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welcome back to "viewpoint." i'm joined by a panel of experts in the area of mood disorders. lizabeth i want to ask you about this because this is something you know all too well. you have dealt with bouts of bipolar disorder and depression. tell me when you first noticed or when you were first diagnosed with bipolar disorder and how it manifested into -- am i correct to say, depression? >> well i was diagnosed at age 17, so i had four hospitalizations in six years. after that, we seemed to find the right medication. >> 17 years old. do you understand what's going on? >> no. >> i mean, how difficult was that for you to try to comprehend as a teenager? >> at the time it was going on it was a manic episode so i
didn't know or feel to know because i was so manic. but once i got hospitalized and got the medication, i understood because i was told what it was, i did a lot of research. >> because you were feeling so great. >> yeah. yeah. why do you want to stop feeling so great? why do you want to go to the doctor for that? but it was obvious -- >> explain that to me. for people that don't know about this -- about the highs and the lows, how is it that you seek help for feeling so great? what is the extreme to that? >> what happens with mania is that you may start in a low level of mania of hypomania, but then if you cross into full blown mania, which is what happened to me, then you actually cross the line of i say it's when your judgment starts to get impaired. and also you're revved up and jumping from subject to subject, talking very fast and just doing things that are outside of your normal -- >> almost seem erratic? >> sure. yeah. impulsive and you know, i was
fortunate that i got to a doctor in time before anything really bad happened. >> when did depression set in? that was later for you. right? >> yeah, for me it didn't come until about 15 years ago and it really came as a result of going -- being taken off of the medication very abruptly. i'm someone who has always stayed on my medications and where people many do not. but that's something i have always done unless i was told by a doctor to be taken off. anyway that put me in a bad depression where i was on short term disability for a couple of months. but i have been able to maintain jobs throughout, you know, this whole time. but the symptoms of that is just really i say in my general functioning, not being able to function. can't get out of bed. feeling worthless, hopeless and i mean, i actually have always known that things will get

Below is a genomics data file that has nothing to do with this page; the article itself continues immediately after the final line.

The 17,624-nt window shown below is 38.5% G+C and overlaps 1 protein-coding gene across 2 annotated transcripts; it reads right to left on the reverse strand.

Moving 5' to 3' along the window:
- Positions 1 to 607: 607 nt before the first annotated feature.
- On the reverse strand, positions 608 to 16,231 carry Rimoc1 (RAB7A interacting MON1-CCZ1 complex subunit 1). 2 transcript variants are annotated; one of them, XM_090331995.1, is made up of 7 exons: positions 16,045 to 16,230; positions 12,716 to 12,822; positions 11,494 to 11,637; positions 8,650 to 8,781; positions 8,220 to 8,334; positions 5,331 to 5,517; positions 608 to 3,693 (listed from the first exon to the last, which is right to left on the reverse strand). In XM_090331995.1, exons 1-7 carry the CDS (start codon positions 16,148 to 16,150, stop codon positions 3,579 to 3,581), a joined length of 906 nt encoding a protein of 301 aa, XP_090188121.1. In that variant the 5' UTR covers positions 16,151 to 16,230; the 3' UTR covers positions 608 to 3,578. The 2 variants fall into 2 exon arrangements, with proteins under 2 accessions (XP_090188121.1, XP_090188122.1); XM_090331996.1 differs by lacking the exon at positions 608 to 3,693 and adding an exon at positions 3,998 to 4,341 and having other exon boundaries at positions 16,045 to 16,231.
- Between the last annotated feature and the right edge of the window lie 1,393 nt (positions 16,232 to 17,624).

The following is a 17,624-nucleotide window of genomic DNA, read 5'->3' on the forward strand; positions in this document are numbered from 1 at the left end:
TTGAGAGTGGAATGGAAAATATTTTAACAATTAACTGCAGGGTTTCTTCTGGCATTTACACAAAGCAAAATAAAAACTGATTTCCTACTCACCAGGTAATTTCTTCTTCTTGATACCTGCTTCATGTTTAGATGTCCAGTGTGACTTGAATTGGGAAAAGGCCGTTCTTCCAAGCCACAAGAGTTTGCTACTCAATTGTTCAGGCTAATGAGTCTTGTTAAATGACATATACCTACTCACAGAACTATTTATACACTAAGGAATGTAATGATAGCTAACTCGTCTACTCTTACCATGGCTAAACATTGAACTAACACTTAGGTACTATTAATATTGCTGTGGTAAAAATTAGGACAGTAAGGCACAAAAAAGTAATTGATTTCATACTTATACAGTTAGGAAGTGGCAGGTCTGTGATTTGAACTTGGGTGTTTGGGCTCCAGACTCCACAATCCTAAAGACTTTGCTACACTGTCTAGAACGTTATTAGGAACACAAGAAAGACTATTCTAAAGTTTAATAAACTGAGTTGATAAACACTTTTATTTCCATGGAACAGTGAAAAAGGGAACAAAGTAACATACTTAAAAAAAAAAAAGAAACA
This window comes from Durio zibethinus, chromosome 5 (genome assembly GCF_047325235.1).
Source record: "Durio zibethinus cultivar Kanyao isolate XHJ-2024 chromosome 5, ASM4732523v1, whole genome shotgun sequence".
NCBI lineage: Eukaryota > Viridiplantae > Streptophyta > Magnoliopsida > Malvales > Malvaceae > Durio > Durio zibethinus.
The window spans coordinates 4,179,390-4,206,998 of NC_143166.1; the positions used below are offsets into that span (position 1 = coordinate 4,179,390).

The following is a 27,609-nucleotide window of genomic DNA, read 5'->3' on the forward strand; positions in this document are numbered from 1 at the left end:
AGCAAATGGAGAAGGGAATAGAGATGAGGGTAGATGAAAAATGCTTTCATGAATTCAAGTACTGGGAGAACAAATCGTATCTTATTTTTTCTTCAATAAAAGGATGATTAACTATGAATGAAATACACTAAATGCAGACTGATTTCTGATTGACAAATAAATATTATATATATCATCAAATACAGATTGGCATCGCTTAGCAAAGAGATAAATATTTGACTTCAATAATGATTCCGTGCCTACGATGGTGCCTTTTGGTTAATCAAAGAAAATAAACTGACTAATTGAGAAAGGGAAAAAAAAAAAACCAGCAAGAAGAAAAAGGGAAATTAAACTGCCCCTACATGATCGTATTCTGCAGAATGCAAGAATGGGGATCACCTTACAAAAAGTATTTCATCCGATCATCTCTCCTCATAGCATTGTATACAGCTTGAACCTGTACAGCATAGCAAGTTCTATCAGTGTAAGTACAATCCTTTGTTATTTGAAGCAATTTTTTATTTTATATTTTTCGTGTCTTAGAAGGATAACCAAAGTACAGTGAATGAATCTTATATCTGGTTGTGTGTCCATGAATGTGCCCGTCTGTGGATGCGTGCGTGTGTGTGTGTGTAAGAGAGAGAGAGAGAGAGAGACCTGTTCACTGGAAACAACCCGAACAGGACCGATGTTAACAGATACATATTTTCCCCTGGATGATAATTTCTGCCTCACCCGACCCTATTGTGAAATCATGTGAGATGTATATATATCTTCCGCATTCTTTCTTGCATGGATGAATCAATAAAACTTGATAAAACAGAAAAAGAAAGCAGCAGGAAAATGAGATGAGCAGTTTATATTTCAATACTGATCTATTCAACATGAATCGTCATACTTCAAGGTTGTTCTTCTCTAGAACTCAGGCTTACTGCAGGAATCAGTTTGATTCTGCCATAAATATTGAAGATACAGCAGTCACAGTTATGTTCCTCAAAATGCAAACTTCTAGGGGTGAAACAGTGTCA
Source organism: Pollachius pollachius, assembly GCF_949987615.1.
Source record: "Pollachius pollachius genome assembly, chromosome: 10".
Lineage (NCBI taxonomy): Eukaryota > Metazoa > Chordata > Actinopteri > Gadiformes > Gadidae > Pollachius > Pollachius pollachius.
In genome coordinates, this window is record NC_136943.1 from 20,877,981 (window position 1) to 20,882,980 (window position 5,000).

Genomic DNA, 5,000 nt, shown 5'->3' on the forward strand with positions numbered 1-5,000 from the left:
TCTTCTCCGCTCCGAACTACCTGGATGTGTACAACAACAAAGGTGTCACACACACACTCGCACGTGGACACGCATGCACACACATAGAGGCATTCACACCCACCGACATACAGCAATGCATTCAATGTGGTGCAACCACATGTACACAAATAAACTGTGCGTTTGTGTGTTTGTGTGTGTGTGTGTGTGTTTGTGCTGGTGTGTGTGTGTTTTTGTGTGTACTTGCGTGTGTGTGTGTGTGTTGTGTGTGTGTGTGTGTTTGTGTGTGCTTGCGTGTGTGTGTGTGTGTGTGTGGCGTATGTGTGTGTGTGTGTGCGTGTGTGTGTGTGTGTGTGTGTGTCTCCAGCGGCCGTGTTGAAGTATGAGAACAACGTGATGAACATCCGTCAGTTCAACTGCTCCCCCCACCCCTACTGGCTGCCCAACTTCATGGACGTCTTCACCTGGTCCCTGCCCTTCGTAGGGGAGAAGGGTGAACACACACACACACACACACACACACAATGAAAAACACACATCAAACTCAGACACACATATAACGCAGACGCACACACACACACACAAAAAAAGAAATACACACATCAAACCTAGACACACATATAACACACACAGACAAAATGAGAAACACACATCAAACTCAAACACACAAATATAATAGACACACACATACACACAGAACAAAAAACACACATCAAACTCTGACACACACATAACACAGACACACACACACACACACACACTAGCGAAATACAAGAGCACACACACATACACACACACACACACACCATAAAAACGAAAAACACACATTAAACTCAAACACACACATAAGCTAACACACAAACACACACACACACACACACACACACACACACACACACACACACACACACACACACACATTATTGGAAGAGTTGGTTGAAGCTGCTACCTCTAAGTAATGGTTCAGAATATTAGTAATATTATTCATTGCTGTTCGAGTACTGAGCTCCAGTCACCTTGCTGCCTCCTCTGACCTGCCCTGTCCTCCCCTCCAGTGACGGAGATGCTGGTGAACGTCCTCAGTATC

better, but you don't know how to get out of it, you know? not being able to concentrate. that's one of the hardest things and this goes on for -- it can go on for quite some time. >> roberta, you wanted to talk about the ability for people that are going through this to really connect with a network of individuals because when you're going through something like this, what you need to feel is like you are worth something, you do have something to contribute. >> yes, absolutely. i too have suffered not from bipolar, but from depression in my life. since i was -- i was diagnosed in my early 20s. and everything that lizabeth said is exactly -- is exactly right. you feel worthless. you feel hopeless. you don't necessarily feel that things will get better. and you sometimes think about ending things. it can be that severe. it can be very painful. it's a mental pain. if you will. the mood network which we have been talking about is unique in
that it's a collaboration between doctors and researchers and patients. all three are equal partners. that really does not happen very often. i think it's pretty much unprecedented. and if you are in a situation where you feel that your life has no value and that you have no power, you feel very unempowered, to be part of this kind of a collaboration where you know you're working towards making things better for people with depression and bipolar, it's tremendously validating. it gives you a sense of worth, of value, of meaning, in fact. so not only are you doing something of value to people with depression and bipolar, you are gaining something for yourself. you're experiencing your own strength and your own resilience and your own ability to make yourself better. >> we'll be back with much more of "viewpoint." stay with us.